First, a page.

Cost Factors

“IPD assembled an excellent team for the Hartnell project. I was very impressed with IPD's professional manner while solving complex design and construction issues and keeping our needs in focus while creating the best solution for our project.”
Brian Adair, Director of Facilities Support
Contra Costa Community College District


How much do parking structures cost? This is one of the first questions clients ask. Before we can respond, we need to know the answers to the following questions:

  • How many spaces do you need?
  • How many levels?
  • What size is the site?

The answers have a major impact on the cost-per-space figure for a particular parking structure. Cost per space is dependent on two factors:

  1. Area per Space
  2. Cost per Square Foot

Area per Space

The area per space is affected by several factors, including the type of user, size of the site, shape of site, city parking requirements, and the type of flow system.

Type of User: Retail customer parking requires more generous parking dimensions than office employee parking, hence a higher area per space.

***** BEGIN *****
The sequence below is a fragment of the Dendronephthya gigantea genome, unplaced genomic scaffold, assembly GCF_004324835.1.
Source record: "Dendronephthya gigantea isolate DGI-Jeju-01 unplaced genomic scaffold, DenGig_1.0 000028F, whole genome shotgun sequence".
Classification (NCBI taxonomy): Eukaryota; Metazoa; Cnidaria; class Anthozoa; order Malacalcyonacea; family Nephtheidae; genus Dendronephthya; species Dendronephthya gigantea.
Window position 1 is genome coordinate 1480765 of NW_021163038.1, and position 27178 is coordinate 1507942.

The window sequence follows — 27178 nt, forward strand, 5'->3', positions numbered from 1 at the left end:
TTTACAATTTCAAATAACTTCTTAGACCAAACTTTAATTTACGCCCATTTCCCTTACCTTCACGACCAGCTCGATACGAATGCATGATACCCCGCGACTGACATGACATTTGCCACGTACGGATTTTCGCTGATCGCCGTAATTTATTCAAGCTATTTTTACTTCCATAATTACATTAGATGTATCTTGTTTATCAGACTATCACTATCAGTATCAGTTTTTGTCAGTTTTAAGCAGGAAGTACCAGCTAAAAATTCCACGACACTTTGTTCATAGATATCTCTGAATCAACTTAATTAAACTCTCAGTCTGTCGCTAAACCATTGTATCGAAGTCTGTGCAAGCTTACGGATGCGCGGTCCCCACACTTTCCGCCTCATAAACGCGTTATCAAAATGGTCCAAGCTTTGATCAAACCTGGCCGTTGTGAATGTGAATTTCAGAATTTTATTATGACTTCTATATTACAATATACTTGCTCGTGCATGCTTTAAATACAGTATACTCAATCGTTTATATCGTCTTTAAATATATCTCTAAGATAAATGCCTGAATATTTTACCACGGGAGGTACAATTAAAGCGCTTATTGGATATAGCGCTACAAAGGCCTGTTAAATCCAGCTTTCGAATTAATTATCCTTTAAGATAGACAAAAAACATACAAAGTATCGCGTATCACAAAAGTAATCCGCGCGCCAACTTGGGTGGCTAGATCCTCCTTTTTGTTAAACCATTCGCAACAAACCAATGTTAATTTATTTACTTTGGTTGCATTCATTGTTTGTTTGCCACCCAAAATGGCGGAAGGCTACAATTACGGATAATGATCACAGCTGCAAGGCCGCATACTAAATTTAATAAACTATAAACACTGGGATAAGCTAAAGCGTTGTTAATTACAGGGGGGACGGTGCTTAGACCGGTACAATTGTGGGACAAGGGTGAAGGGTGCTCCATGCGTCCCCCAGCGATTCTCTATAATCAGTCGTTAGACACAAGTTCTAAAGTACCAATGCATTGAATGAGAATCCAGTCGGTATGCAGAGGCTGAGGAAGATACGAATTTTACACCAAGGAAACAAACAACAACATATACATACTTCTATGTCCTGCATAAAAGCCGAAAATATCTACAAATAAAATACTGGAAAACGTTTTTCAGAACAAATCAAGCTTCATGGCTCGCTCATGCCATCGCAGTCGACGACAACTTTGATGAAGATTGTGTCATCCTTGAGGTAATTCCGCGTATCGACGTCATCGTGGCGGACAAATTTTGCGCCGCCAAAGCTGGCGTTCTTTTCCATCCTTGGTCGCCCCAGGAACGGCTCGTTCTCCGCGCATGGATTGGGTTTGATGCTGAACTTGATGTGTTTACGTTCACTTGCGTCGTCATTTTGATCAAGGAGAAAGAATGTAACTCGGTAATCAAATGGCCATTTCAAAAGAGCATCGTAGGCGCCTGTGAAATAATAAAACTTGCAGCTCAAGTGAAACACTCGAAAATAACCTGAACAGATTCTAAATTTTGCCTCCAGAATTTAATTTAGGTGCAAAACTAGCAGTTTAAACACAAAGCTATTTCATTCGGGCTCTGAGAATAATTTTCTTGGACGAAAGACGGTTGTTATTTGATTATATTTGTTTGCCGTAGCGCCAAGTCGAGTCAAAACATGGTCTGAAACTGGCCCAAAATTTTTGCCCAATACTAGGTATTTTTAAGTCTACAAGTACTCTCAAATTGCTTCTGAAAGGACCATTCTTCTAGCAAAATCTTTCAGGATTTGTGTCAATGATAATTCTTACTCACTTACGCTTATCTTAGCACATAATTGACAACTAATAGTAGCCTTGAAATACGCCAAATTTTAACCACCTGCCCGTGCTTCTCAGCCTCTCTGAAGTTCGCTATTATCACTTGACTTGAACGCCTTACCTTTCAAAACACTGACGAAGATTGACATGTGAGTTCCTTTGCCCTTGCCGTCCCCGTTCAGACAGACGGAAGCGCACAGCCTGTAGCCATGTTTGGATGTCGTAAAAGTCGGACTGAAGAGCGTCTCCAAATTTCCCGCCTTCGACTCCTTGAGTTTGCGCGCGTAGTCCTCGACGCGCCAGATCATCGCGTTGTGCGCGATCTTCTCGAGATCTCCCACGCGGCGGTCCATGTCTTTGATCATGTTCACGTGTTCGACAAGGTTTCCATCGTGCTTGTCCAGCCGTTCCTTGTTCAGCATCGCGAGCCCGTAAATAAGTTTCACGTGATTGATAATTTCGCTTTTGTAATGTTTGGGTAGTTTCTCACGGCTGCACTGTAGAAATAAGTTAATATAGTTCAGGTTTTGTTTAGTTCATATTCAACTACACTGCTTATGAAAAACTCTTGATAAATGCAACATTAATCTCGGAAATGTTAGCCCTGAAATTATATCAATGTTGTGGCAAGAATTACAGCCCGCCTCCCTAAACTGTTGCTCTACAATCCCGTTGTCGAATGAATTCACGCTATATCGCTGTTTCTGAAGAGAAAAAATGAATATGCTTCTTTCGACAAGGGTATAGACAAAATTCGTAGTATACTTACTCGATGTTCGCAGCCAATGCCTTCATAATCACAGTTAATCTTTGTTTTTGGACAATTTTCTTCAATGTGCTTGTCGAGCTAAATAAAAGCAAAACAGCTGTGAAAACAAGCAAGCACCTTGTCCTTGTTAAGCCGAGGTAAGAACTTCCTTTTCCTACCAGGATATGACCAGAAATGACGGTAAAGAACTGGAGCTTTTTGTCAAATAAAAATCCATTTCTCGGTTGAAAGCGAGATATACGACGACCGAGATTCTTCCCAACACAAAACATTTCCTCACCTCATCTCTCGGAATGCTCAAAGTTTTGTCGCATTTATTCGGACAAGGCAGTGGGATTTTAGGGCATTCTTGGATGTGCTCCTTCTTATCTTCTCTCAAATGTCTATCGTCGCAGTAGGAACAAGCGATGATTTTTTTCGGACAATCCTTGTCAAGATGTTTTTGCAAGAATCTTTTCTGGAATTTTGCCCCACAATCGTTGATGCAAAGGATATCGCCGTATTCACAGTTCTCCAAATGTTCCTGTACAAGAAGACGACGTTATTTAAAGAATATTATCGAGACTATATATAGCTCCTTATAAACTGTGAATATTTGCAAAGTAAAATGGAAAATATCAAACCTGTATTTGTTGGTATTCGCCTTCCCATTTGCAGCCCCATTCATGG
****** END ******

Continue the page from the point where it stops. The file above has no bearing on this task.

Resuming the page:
Size of Site: A narrow site may dictate a shallow angle of parking that results in a higher area per space than steeper angles or ninety-degree parking. A shorter site may require a speed ramp rather than a parking ramp, resulting in higher area per space.

Shape of Site: Irregular shapes create wasted areas within the parking structure.
Muncipal Parking Requirements: Some cities require wider spaces and aisles than others, no matter who the user is, resulting in a higher area per space.

Type of Flow: A level-floor structure with connecting express ramps will result in a higher area per space than one with sloping parking ramps.

Type of Structure: A two-bay structure with a double-helix configuration will have a lower area per space than a two-bay structure with an end-to-end loop configuration.

Two-Bay Double Helix
Two-Bay End to End

Cost per Square Foot

To calculate the cost per square foot, the following considerations must be weighed.

Geographical Location: Costs vary considerably by geographic region.

Number of Levels: Taller structures have a higher average cost per square foot because elevated levels are more costly than the ground level.

Shape of Site: The length of exterior facade per square foot of area is greater on small sites than on larger sites and greater on long, narrow sites than on square sites, resulting in higher costs.

Topography: Sloping sites usually result in expensive retaining walls.

Soil Conditions: Poor soil conditions result in higher foundation costs.

Exterior Architectural Treatment: High-level architectural treatments can increase costs significantly.